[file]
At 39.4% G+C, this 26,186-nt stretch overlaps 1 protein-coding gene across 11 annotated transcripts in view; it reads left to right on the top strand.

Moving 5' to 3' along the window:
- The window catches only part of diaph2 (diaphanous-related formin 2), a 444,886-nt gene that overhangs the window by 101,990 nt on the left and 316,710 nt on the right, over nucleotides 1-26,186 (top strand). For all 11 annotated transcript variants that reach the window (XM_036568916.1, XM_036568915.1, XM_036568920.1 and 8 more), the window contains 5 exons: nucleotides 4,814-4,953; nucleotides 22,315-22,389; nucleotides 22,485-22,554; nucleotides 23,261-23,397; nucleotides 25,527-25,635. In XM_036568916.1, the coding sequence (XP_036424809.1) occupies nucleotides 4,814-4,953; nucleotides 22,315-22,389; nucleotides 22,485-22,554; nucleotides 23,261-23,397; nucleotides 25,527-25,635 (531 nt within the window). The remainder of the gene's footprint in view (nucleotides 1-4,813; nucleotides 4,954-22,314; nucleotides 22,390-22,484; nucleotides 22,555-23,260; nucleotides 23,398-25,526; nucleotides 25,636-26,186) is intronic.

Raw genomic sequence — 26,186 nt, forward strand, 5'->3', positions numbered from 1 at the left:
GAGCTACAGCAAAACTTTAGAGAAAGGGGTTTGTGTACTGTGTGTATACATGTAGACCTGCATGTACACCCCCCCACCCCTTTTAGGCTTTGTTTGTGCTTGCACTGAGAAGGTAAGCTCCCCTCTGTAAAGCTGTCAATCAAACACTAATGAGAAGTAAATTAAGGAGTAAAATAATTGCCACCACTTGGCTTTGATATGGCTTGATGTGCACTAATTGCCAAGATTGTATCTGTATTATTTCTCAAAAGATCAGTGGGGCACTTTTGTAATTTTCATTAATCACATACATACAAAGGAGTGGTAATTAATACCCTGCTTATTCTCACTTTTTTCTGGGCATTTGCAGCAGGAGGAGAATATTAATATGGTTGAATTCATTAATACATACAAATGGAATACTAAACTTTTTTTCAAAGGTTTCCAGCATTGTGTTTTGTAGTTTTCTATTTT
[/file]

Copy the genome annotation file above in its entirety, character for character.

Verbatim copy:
At 39.4% G+C, this 26,186-nt stretch overlaps 1 protein-coding gene across 11 annotated transcripts in view; it reads left to right on the top strand.

Moving 5' to 3' along the window:
- The window catches only part of diaph2 (diaphanous-related formin 2), a 444,886-nt gene that overhangs the window by 101,990 nt on the left and 316,710 nt on the right, over nucleotides 1-26,186 (top strand). For all 11 annotated transcript variants that reach the window (XM_036568916.1, XM_036568915.1, XM_036568920.1 and 8 more), the window contains 5 exons: nucleotides 4,814-4,953; nucleotides 22,315-22,389; nucleotides 22,485-22,554; nucleotides 23,261-23,397; nucleotides 25,527-25,635. In XM_036568916.1, the coding sequence (XP_036424809.1) occupies nucleotides 4,814-4,953; nucleotides 22,315-22,389; nucleotides 22,485-22,554; nucleotides 23,261-23,397; nucleotides 25,527-25,635 (531 nt within the window). The remainder of the gene's footprint in view (nucleotides 1-4,813; nucleotides 4,954-22,314; nucleotides 22,390-22,484; nucleotides 22,555-23,260; nucleotides 23,398-25,526; nucleotides 25,636-26,186) is intronic.

Raw genomic sequence — 26,186 nt, forward strand, 5'->3', positions numbered from 1 at the left:
GAGCTACAGCAAAACTTTAGAGAAAGGGGTTTGTGTACTGTGTGTATACATGTAGACCTGCATGTACACCCCCCCACCCCTTTTAGGCTTTGTTTGTGCTTGCACTGAGAAGGTAAGCTCCCCTCTGTAAAGCTGTCAATCAAACACTAATGAGAAGTAAATTAAGGAGTAAAATAATTGCCACCACTTGGCTTTGATATGGCTTGATGTGCACTAATTGCCAAGATTGTATCTGTATTATTTCTCAAAAGATCAGTGGGGCACTTTTGTAATTTTCATTAATCACATACATACAAAGGAGTGGTAATTAATACCCTGCTTATTCTCACTTTTTTCTGGGCATTTGCAGCAGGAGGAGAATATTAATATGGTTGAATTCATTAATACATACAAATGGAATACTAAACTTTTTTTCAAAGGTTTCCAGCATTGTGTTTTGTAGTTTTCTATTTT